Uluwatu Temple and Eating Like a Local on Jimbaran Beach (Bali)
The Temple of Uluwatu on the cliff-top setting, Bali
After a leisurely morning and late lunch, Nyoman picked us up at 3:30 pm and drove us to the south-western tip of the Bukit peninsula of Bali for a visit to the temple of Uluwatu.
Along with Tanah Lot, Uluwatu (or Pura Luhur Uluwatu) is one of the seven key temples along the island’s coastline believed to be Bali's spiritual pillars. With 'Ulu' meaning the ‘top’ or the ‘tip’ and 'watu' meaning a ‘stone’ or a ‘rock’ in Balinese, the temple of Uluwatu boasts a spectacular cliff-top setting at the edge of a plateau 250 feet above the waves of the Indian Ocean. Archaeological remains found in the location prove that the temple is of megalithic origin, dating back to roughly the 10th century. The Balinese Hindus believe that three divine powers - Brahma, Vishnu, and Siva - become one at Pura Uluwatu, which is dedicated to protecting Bali from evil sea spirits.
While the temple and its cliff-top setting were a marvel, Peter and I weren’t exactly thrilled at the prospect of skirting the forest that surrounded the temple grounds, which was home to hundreds of monkeys. Believed to keep evil spirits away from the temple, they do a pretty good job of warding off humans too. Warned about their aggression and told to put away all our hats, drink bottles, mobile phones and jewelry, or risk losing them to these pugnacious primates, Peter and I stuck as close as we could to the serpentine pathway along the cliff side, stopping at several fenced points along the way to take in the breathtaking view.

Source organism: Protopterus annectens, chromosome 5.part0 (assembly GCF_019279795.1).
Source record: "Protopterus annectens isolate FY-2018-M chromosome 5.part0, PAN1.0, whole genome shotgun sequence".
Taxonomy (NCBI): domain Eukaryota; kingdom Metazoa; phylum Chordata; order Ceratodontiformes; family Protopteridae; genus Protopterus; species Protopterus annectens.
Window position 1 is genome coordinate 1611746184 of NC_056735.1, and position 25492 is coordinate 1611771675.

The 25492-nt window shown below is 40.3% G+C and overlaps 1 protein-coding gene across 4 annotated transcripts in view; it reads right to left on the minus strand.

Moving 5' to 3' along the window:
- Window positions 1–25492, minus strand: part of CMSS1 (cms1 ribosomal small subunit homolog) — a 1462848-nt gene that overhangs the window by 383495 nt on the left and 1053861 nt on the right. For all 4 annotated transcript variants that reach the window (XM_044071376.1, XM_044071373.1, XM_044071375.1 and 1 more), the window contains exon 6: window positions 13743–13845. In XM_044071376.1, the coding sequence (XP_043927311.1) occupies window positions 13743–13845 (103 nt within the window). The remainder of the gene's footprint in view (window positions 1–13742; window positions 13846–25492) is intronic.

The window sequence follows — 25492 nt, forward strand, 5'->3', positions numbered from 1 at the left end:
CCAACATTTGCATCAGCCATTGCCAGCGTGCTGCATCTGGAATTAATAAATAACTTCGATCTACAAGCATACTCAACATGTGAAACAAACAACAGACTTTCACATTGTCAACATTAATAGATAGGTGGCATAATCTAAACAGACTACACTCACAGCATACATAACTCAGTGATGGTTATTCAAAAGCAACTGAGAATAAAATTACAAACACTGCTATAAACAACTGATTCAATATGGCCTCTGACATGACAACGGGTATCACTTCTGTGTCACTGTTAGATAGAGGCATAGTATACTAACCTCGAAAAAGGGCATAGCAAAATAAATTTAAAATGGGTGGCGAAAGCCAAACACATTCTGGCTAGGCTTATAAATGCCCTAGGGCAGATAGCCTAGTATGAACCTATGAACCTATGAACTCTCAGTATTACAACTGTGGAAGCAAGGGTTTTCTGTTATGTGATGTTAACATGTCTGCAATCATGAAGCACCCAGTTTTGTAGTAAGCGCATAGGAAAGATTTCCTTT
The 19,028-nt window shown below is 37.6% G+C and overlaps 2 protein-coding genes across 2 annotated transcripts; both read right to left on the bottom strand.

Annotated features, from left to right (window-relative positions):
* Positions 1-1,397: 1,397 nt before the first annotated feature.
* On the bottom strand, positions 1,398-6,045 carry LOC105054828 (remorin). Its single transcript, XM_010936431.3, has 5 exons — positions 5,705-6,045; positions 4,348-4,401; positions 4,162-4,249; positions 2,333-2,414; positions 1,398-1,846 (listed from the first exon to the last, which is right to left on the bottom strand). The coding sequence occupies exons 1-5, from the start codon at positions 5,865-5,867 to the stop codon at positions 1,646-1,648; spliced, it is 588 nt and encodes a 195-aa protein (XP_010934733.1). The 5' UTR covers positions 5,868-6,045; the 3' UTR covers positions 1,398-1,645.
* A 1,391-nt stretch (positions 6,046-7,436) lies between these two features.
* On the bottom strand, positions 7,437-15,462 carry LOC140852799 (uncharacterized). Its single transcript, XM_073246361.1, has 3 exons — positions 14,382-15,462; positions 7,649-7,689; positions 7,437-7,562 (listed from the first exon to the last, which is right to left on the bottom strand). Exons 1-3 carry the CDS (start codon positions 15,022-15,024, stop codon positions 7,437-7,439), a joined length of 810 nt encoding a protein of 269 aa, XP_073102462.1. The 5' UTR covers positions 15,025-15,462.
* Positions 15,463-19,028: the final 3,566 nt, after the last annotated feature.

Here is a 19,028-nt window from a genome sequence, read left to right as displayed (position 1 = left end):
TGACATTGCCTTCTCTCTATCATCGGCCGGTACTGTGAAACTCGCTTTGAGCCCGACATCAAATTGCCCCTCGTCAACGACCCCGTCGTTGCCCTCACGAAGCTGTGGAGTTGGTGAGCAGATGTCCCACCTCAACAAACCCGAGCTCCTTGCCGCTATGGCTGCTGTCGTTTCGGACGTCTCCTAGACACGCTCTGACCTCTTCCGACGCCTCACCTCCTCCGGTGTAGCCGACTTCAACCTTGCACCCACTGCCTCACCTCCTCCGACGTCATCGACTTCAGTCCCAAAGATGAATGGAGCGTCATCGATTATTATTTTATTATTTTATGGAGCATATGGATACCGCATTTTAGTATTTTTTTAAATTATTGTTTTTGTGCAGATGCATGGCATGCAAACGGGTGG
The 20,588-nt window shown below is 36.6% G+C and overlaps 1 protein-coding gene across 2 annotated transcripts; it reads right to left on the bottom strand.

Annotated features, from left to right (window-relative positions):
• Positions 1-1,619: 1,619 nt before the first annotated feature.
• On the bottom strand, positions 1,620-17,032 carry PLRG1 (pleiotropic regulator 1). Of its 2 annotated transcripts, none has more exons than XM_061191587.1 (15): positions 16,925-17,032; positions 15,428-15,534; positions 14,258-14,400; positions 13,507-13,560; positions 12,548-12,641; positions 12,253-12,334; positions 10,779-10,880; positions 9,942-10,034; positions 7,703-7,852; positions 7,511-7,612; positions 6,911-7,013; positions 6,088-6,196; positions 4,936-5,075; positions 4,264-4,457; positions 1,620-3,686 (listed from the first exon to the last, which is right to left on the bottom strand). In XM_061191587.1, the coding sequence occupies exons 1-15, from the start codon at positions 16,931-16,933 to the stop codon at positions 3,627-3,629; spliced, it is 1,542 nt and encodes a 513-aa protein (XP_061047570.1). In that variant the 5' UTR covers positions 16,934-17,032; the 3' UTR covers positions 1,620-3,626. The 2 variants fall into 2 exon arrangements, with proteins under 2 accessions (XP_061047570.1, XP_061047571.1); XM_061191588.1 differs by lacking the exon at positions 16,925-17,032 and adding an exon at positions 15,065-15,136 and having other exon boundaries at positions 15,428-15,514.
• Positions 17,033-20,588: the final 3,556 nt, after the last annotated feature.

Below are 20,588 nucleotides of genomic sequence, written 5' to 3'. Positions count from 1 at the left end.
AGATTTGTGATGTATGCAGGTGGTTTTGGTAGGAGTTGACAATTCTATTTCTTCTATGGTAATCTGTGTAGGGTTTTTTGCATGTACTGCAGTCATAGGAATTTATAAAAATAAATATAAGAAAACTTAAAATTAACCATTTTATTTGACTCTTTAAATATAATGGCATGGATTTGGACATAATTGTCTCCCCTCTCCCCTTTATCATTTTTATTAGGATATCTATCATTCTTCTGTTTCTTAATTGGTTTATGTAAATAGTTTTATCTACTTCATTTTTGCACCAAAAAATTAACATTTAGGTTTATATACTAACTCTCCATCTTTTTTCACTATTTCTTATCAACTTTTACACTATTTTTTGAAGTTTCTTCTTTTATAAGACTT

Sunset on Jimbaran Beach, Bali
After an hour of being jostled by the crowd under the searing sun at Uluwatu, we hopped back into our van and hightailed it to Jimbaran Bay, arriving half an hour later and in time for sunset. Paradisiacal is the appropriate word to describe Jimbaran at this hour. With the setting sun casting a golden glow over the beach as waves caressed the shore, we sat ourselves down on the sand and soaked up the quotidian vibe of children flying kites, lovers walking hand in hand, and families dining al fresco. Slowly making our way to the local fish market, well away from the commercial restaurant strip, we picked our meal straight out of the day’s catch from a local fisherman: Whole Red Snapper, prawns and squid. Settling at a table on the beach with a Bintang in our hand, our seafood was brought to us minutes later, cooked to perfection “a la Balinese”, served with stir fried kangkung greens and steamed rice. This is surely the stuff dreams are made of!
Jimbaran is less than a 15-minute drive from the airport, and 20 minutes from Sanur, Legian and Seminyak. The market is open between 7 – 9 am.